18 February 2014

Last night the wind didn’t come up as much as Andrew thought it would; he had reefed the sails right down and laid in his bunk for a few hours,  but later thought he could have had more sail up.  In the South Atlantic waters he is sailing in, he feels it is better to be cautious.

Just as we were about to speak about the forecasts for the next few hours and days, Andrew trying to make notes of the wind speed and direction, the wind all of a sudden started to pick up.  The Sat. phone connection was very poor and kept fading in and out,  so we were in the midst of a frustrating non-conversation, me shouting louder and louder from 60° North, as if Andrew at almost 60° South could hear me more clearly, when all of a sudden the phone went down.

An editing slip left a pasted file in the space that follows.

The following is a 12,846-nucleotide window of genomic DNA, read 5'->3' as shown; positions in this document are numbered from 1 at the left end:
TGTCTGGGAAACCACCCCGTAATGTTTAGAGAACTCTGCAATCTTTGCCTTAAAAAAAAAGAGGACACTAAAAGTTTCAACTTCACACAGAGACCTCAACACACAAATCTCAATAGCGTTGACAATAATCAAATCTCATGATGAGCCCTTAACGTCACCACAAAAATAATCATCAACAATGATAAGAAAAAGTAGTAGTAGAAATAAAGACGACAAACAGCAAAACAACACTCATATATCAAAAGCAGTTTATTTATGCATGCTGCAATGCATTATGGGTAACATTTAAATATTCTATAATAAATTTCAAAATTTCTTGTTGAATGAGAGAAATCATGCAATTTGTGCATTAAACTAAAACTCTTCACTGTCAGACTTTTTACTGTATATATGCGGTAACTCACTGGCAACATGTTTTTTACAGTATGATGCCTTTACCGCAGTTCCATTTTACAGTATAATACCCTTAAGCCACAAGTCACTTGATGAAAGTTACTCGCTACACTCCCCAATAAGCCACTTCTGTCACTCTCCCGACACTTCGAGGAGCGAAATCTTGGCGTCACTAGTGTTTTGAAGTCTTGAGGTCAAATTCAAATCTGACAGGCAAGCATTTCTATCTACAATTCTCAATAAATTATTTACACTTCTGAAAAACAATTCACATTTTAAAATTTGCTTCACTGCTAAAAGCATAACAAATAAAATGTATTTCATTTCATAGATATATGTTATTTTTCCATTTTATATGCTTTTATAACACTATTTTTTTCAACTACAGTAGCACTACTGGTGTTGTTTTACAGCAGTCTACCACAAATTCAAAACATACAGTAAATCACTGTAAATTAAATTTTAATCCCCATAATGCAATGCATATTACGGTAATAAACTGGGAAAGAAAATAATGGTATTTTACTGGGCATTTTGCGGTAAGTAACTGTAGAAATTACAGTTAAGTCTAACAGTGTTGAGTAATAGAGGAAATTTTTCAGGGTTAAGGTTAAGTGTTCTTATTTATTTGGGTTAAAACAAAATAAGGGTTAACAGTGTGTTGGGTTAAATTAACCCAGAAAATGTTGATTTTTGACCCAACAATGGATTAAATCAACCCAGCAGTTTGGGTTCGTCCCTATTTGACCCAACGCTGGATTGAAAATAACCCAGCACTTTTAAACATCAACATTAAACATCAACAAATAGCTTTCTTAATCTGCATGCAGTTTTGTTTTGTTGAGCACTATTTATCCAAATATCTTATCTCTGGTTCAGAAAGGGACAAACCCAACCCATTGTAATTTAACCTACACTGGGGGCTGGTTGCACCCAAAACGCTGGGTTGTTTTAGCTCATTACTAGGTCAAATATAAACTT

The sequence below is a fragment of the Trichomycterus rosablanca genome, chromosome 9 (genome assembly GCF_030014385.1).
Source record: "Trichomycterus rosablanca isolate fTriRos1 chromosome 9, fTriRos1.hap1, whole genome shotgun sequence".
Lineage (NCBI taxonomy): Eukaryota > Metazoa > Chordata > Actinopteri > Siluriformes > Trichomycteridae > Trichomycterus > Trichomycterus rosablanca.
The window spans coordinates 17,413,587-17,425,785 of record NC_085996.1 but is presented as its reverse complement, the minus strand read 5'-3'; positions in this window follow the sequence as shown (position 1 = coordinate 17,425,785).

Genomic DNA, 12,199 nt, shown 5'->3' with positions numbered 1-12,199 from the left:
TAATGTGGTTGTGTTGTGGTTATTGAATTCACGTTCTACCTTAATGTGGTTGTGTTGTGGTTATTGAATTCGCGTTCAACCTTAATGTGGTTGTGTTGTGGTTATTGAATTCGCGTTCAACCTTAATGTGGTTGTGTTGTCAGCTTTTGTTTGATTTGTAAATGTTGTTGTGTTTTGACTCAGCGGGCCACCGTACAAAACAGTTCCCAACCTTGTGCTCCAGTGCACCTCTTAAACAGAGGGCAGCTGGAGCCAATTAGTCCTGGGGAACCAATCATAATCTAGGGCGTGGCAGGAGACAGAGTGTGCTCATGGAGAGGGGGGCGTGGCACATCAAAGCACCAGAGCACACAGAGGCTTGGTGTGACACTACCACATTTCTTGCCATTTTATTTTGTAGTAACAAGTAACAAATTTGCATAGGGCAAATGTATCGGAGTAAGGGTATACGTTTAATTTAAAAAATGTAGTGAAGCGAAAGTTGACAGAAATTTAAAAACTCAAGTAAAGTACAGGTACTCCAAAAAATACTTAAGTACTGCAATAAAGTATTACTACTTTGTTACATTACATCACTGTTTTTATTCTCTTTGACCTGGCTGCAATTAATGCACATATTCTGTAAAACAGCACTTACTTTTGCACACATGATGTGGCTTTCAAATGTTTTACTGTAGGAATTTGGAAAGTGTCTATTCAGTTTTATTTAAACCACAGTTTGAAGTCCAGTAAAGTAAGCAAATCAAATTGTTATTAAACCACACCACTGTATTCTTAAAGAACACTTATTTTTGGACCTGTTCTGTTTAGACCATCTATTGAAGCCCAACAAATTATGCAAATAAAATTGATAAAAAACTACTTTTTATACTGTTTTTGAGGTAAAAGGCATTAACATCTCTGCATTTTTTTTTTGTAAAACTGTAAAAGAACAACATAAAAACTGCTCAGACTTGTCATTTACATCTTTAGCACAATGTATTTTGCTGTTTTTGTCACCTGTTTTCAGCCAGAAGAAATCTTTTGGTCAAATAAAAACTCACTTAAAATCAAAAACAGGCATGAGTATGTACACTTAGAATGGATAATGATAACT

While we were disconnected Andrew had to alter the sails to cope with the increasing wind; we were able to speak again for a few minutes, enough time for me to pass on the forecasts, which Andrew was again trying to write down whilst coping with rapidly growing, lumpy seas.  Before we signed off, Andrew asked me to pass on his best regards to the registration Class S6 at Northfield Academy in Aberdeen, who have been following his progress since crossing the equator.

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